However, the circumstance that Spengler bases his conclusions on facts which are true only of the Faustian-Nordic-Germanic sphere does not necessarily mean that he was wrong in expanding his speculations beyond the boundaries of a German philosophy. Was he right or wrong? It is indeed a vital question.
Let us enter this gloomy realm of Spengler's Abendland, where prevails an insatiable Faustian longing for the immense and the infinite. In this West there is no historical division among ancient times, middle ages and modern times. Culturally it is a unified world, independent of the past and uninfluenced by other worlds which have disappeared in the past.
In Spengler's poetical conception this culture is an organism like a plant. He sees all cultures as plants, deeply rooted in the mother soil, from which they grow and blossom and in which they fade and die. They die, and others, in this eternal cycle of birth and death, rise in sublime aimlessness, to grow and die in their turn. It is when a culture has passed its zenith that the era of civilization begins. Civilization is the fate, the end and débris of cultural history. Specifically, the West entered into this last gray, darkening phase only after the French Revolution. Now mankind, deadly tired, prepares for the end, for winter and death.
Spengler consciously eliminated free man as a creative factor from his philosophy of history as plant morphology. He sees man's destiny as predetermined. The eternal laws of necessity make him an object of fate like all other earth-bound life. Spengler's disciples considered that the promulgation of the freedom of man as an historical conception was a capital crime.
Today, twenty-five years later, we are prepared to judge this better than the reader of "The Decline of the West" was when it first appeared. For in these twenty-five years we have seen the rise of the earth-bound religions which degrade man: the religion of Hitlerism with its deification of blood and soil, and its sister religion of "living space." Both of them breed war and transform men into machines of war.
Spengler's philosophy of history was like the religion of Hitlerism and its possible heir, the geopolitical weltanschauung of militarism, in that all sprang from German soil. So deeply rooted are they in this soil that they have utterly neglected the creative mind of free man. But in spite of the close relationship between Spenglerism and Hitlerism, Spengler did not greet Hitler with enthusiasm. He saw in him "the drummer," and he regarded Hitler's first disciples as chattering fools who would be unable to win the only victories that counted, victories in war. Their outbursts reminded him of men singing to keep up their courage in the darkness of the forest. When Spengler died on May 8, 1936, his contemptuous appraisal of the Nazi revolution had not yet been refuted by history.
Even if Spengler was right in calling his work a "German philosophy," was he right in calling it "the philosophy of our time?"
The present writer believes that the human area which Spengler calls the Faustian-Nordic-German sphere, and whence he drew the factual foundations of his doctrine, is the only one where the Spenglerian conception of a human type fits -- the type, that is, which gave up its freedom to become an earth-bound slave of Hitlerism. Perhaps it is too daring to draw a distinct line between a German world, to which this philosophy of historical predestination applies, and the rest of the human world of the West, in which the liberty of man is more than a political phrase. Such a conception means that there is, in fact, no absolute theory of history (which is true Spenglerism), instead that history's aspect is conditioned by the cultural sphere in which it develops. It means that "The Decline of the West" is a typical child of the German spirit of the twentieth century. But it is not the philosophy of our world as a whole so long as the spiritual forces outside of Germany are living forces.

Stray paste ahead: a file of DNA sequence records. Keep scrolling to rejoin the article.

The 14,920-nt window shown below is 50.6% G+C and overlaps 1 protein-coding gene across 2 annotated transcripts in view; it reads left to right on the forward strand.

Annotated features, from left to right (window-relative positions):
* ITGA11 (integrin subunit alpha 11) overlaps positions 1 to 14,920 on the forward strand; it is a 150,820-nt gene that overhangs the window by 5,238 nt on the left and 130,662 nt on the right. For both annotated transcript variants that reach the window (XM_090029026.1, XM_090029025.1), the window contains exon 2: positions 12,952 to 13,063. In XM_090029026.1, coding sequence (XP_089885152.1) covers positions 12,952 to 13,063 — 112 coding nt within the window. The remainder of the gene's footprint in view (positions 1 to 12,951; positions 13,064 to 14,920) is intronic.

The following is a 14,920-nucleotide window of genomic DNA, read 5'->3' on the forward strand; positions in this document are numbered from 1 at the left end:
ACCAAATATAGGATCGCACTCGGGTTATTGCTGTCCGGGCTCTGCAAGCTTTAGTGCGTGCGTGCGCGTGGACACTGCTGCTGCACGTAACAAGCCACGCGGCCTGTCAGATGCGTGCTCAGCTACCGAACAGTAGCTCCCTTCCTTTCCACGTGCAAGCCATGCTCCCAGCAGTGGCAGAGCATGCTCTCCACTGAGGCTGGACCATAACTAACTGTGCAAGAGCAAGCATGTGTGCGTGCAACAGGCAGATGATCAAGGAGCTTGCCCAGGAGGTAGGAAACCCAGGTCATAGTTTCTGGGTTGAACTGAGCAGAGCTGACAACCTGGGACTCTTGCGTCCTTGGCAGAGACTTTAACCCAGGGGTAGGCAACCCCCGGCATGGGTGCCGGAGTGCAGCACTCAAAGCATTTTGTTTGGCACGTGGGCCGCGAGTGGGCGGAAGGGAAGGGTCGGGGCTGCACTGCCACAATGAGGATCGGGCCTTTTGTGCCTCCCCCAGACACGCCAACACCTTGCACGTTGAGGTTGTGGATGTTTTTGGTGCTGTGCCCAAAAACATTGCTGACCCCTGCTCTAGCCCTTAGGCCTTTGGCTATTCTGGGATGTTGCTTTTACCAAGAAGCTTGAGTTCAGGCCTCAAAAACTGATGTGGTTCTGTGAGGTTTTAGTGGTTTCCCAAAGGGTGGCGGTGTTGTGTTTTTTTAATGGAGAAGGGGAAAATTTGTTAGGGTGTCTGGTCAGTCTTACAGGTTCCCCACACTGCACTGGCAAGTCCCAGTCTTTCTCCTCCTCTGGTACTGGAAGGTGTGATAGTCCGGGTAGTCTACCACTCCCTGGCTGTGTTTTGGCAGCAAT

Are they or are they not strong enough to remain living forces? That is the question which is to be decided in our time. The final judgment, therefore, has not yet been passed as to whether Spengler was right in speaking of the downfall of the West rather than of the downfall of his own Northern World. And the decision will not be made by abstract "destiny." It depends on the choice of free men in the lands where free men still exist and guide the fate of their respective nations. If our youth should succumb to the seductions of Spenglerism and view the vital crisis of our time as the death agony of the West, then indeed Spengler would have been right in seeing his philosophy as more than a German philosophy. Our duty is to read him as Goethe wanted "The Sufferings of Werther" to be read when he found that the decadent weakness of its hero so infected and disturbed the minds of youth: "Be a man and do not follow him."
In evaluating Spengler's work we must take into account that his prophecies are visions in terms of centuries; twenty-five years are not enough to permit a final appraisal. Another difficulty in attempting a critical analysis of them arises from the fact that many of them were not made in his monumental work but appear only in his political pamphlets. Here it is not the same man who speaks, but often only the voice of the politician urging German youth to surrender themselves to military power.
Spengler's conception of Caesarism foreshadowed the growth of the totalitarian religions of our time. He translated Plato's ideas on the relationship of tyranny and democracy into the language of the twentieth century. The dictatorship of money had used democracy as its political weapon. At the end of the First World War Spengler saw the doom of this money-power age. New forces, the forces of Caesarism, of which the multitude becomes willingly the passive object, were arising from the soil of democracy. The scene was set for the final battle between the forces of financial plutocracy and the purely political will-toorder of the Caesars.